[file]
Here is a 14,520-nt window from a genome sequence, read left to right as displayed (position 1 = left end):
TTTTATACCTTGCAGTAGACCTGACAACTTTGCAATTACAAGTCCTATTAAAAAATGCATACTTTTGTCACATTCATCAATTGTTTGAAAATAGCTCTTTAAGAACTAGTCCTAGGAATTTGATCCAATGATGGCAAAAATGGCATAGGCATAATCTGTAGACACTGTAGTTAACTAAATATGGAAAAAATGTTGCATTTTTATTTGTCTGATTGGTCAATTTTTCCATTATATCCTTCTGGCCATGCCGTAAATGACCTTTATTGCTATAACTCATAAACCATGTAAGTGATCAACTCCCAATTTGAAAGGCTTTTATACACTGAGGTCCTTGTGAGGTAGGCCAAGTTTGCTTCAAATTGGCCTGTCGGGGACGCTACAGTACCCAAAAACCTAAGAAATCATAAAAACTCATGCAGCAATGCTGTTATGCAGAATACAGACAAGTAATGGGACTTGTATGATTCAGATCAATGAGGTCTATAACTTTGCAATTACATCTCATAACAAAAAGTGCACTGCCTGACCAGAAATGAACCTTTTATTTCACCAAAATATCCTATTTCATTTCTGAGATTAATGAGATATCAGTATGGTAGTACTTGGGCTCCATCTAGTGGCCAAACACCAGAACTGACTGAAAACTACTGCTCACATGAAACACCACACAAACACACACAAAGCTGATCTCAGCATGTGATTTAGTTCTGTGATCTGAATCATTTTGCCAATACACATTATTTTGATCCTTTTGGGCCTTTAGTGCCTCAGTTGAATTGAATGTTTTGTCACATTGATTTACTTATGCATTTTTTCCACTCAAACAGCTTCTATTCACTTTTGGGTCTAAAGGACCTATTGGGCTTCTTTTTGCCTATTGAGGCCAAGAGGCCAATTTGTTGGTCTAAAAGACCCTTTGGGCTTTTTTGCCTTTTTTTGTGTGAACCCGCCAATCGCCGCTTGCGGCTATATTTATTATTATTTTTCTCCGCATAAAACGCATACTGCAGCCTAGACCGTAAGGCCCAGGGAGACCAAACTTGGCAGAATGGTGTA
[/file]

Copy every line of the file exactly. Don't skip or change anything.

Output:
Here is a 14,520-nt window from a genome sequence, read left to right as displayed (position 1 = left end):
TTTTATACCTTGCAGTAGACCTGACAACTTTGCAATTACAAGTCCTATTAAAAAATGCATACTTTTGTCACATTCATCAATTGTTTGAAAATAGCTCTTTAAGAACTAGTCCTAGGAATTTGATCCAATGATGGCAAAAATGGCATAGGCATAATCTGTAGACACTGTAGTTAACTAAATATGGAAAAAATGTTGCATTTTTATTTGTCTGATTGGTCAATTTTTCCATTATATCCTTCTGGCCATGCCGTAAATGACCTTTATTGCTATAACTCATAAACCATGTAAGTGATCAACTCCCAATTTGAAAGGCTTTTATACACTGAGGTCCTTGTGAGGTAGGCCAAGTTTGCTTCAAATTGGCCTGTCGGGGACGCTACAGTACCCAAAAACCTAAGAAATCATAAAAACTCATGCAGCAATGCTGTTATGCAGAATACAGACAAGTAATGGGACTTGTATGATTCAGATCAATGAGGTCTATAACTTTGCAATTACATCTCATAACAAAAAGTGCACTGCCTGACCAGAAATGAACCTTTTATTTCACCAAAATATCCTATTTCATTTCTGAGATTAATGAGATATCAGTATGGTAGTACTTGGGCTCCATCTAGTGGCCAAACACCAGAACTGACTGAAAACTACTGCTCACATGAAACACCACACAAACACACACAAAGCTGATCTCAGCATGTGATTTAGTTCTGTGATCTGAATCATTTTGCCAATACACATTATTTTGATCCTTTTGGGCCTTTAGTGCCTCAGTTGAATTGAATGTTTTGTCACATTGATTTACTTATGCATTTTTTCCACTCAAACAGCTTCTATTCACTTTTGGGTCTAAAGGACCTATTGGGCTTCTTTTTGCCTATTGAGGCCAAGAGGCCAATTTGTTGGTCTAAAAGACCCTTTGGGCTTTTTTGCCTTTTTTTGTGTGAACCCGCCAATCGCCGCTTGCGGCTATATTTATTATTATTTTTCTCCGCATAAAACGCATACTGCAGCCTAGACCGTAAGGCCCAGGGAGACCAAACTTGGCAGAATGGTGTA